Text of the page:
Downtown Austin in Travis County, Texas — The American South (West South Central)
Texas Highway Department
(Established April 4, 1917)
Early 20th century Texas farmers demanded all-weather access to markets just as automobiles revolutionized transportation for all travelers. Good roads promoters envisioned a central state agency to organize safe, consistent routes. In 1916 the Federal Government offered matching funds to build a statewide highway system.
In 1917, legislators created the Texas Highway Department, and Texans registered 195,000 automobiles. Agency employees worked in the Capitol, then the 1917 Land Office, and soon the agency opened district offices across the state. In 1921 Federal officials approved a 2,900-mile Texas system, ensured by a one-cent-per-gallon state gas tax after 1923. During the Great Depression, Federal relief funds stimulated massive road building.
Engineers also promoted a new headquarters, and in 1933 completed this State Highway building. From here, Dewitt Carlock Greer (1902-1986) served as State Highway Engineer, 1940 to 1967, and Commissioner, 1969 to 1981, when legislators named the building for him. That year, as the agency’s role expanded to public transportation, it managed 71,000 miles of highways for 12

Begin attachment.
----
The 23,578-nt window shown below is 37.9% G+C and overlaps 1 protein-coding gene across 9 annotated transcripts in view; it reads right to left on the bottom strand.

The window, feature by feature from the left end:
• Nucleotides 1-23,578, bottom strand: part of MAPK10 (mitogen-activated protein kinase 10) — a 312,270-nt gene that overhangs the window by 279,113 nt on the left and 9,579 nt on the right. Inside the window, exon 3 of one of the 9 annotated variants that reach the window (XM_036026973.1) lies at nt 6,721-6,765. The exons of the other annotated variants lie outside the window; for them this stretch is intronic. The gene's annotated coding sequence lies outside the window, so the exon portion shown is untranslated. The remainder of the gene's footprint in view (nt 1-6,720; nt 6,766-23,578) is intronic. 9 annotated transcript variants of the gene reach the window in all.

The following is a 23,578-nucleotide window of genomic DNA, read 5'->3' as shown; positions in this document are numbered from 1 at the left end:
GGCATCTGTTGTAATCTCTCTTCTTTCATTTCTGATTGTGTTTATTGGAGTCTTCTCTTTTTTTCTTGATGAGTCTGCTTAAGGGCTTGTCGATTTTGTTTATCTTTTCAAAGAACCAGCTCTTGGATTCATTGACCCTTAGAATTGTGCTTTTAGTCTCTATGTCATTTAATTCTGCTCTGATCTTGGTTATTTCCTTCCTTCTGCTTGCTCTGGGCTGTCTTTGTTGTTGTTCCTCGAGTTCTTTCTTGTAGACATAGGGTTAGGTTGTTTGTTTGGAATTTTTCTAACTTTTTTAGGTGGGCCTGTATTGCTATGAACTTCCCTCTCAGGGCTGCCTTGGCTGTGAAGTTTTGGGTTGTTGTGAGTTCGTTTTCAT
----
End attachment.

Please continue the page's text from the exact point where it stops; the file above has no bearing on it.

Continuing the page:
Erected 1997 by Texas Historical Commission. (Marker Number 12247.)
Topics. This historical marker is listed in this topic list: Roads & Vehicles. A significant historical year for this entry is 1916.
Location. 30° 16.346′ N, 97° 44.423′ W. Marker is in Austin, Texas, in Travis County. It is in Downtown Austin. Marker is on East 11th Street west of Brazos Street, on the right when traveling east. Touch for map. Marker is at or near this postal address: 125 E 11th Street, Austin TX 78701, United States of America. Touch for directions.
Other nearby markers. At least 8 other markers are within walking distance of this marker. Texas State Capitol (within shouting distance of this marker); Mexican Americans in 20th Century America (within shouting distance of this marker); Tejanos and Texas in the U.S. (within shouting distance of this marker); The Woman Suffrage Movement in Texas (within shouting distance of this marker); Tejanos in the Republic of Texas (within shouting distance of this marker); Tejanos Under the Mexican Flag (within shouting distance of this marker); Governor Andrew Jackson Hamilton (within shouting distance of this marker); Spanish Tejanos (within shouting distance of this marker). Touch for a list and map of all markers in Austin.
Credits. This page was last revised on February 1, 2023. It was originally submitted on December 21, 2009, by Keith Peterson of Cedar Park, Texas. This page has been viewed 2,527 times since then and 48 times this year. Photos: 1, 2. submitted on December 21, 2009, by Keith Peterson of Cedar Park, Texas. • Bill Pfingsten was the editor who published this page.